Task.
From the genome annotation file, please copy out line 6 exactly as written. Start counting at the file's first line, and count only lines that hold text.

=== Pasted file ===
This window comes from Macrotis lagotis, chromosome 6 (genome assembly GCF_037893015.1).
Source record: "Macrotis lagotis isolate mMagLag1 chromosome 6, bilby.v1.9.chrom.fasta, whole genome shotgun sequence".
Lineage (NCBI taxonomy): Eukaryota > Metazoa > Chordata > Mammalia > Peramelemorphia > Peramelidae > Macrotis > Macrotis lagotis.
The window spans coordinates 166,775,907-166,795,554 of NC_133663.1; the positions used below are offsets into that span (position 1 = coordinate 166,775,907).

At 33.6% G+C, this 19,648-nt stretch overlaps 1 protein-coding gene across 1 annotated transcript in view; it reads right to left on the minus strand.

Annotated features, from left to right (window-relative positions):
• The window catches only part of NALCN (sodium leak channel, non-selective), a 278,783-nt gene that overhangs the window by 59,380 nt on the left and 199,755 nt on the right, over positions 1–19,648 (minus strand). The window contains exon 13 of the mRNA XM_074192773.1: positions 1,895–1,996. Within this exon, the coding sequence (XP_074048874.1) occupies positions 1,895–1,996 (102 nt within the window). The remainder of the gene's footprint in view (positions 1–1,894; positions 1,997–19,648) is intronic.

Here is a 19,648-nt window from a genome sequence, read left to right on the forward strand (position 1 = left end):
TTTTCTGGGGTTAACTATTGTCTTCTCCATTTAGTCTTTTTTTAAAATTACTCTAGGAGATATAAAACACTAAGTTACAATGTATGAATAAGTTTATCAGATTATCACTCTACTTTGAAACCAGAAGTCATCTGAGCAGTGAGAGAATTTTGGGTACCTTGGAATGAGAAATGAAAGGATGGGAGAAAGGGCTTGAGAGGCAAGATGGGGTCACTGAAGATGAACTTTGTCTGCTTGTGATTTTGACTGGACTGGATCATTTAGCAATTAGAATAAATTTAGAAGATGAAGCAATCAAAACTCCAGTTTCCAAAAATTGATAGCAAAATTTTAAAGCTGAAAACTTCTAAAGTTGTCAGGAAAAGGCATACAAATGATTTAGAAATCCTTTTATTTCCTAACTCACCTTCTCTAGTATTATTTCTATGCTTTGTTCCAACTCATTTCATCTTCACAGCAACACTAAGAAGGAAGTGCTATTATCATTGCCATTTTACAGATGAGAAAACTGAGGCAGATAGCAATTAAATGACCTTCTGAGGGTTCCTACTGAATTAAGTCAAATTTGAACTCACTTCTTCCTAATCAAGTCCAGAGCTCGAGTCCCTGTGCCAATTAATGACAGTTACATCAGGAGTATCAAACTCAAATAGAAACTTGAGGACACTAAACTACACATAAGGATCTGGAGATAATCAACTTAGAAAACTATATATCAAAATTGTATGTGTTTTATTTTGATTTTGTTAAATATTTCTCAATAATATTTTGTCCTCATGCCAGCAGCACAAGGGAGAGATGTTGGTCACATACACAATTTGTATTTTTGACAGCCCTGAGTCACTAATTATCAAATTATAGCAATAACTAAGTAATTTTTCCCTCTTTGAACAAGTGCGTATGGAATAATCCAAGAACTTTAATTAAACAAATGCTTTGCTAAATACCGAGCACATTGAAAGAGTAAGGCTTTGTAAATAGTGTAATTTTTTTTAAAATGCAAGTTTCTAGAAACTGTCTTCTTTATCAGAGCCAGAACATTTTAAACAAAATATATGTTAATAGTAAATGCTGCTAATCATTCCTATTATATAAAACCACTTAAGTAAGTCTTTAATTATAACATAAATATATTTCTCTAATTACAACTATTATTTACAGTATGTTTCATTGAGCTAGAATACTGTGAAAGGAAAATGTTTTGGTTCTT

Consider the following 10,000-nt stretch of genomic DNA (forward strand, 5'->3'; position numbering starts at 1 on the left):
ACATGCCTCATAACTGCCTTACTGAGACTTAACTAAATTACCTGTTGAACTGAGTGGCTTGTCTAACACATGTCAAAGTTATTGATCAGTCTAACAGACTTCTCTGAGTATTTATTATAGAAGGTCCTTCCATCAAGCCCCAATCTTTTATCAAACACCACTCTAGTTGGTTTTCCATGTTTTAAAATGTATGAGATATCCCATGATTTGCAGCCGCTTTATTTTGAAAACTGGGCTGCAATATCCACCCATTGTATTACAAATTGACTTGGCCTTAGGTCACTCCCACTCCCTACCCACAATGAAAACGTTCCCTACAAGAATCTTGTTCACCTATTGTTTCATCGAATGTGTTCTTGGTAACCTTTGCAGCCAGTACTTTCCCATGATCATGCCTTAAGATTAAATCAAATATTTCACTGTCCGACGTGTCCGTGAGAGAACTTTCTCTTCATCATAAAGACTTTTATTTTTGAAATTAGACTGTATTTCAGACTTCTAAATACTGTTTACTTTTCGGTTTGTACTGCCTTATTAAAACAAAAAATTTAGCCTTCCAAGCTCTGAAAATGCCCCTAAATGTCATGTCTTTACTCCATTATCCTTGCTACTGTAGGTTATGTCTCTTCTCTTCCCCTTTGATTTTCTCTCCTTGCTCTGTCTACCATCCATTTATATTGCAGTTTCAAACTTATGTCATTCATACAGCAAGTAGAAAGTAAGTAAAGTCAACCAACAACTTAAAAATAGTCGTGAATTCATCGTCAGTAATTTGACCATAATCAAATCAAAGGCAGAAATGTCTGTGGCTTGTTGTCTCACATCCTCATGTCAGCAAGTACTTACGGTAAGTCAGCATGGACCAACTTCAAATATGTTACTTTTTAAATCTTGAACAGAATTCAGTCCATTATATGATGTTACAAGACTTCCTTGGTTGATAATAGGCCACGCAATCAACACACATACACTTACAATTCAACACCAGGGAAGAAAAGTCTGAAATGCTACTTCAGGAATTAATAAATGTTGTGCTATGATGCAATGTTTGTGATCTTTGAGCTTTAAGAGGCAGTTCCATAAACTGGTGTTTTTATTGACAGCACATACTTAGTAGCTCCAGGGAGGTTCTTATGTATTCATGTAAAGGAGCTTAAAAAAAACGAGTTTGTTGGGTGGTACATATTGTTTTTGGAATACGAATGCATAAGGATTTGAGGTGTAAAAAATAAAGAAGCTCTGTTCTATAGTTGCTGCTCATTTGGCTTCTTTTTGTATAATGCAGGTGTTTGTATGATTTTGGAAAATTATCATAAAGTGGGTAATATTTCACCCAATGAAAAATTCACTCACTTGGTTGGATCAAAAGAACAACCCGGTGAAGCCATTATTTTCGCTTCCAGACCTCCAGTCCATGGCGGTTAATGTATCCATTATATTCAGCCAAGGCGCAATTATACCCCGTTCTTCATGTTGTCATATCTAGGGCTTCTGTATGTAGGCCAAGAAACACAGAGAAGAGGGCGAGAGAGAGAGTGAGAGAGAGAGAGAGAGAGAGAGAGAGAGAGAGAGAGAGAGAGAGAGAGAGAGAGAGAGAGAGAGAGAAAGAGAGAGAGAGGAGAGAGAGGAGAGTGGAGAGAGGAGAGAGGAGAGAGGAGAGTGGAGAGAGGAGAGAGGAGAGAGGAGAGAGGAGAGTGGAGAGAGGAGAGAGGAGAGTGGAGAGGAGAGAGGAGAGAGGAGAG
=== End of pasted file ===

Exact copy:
Annotated features, from left to right (window-relative positions):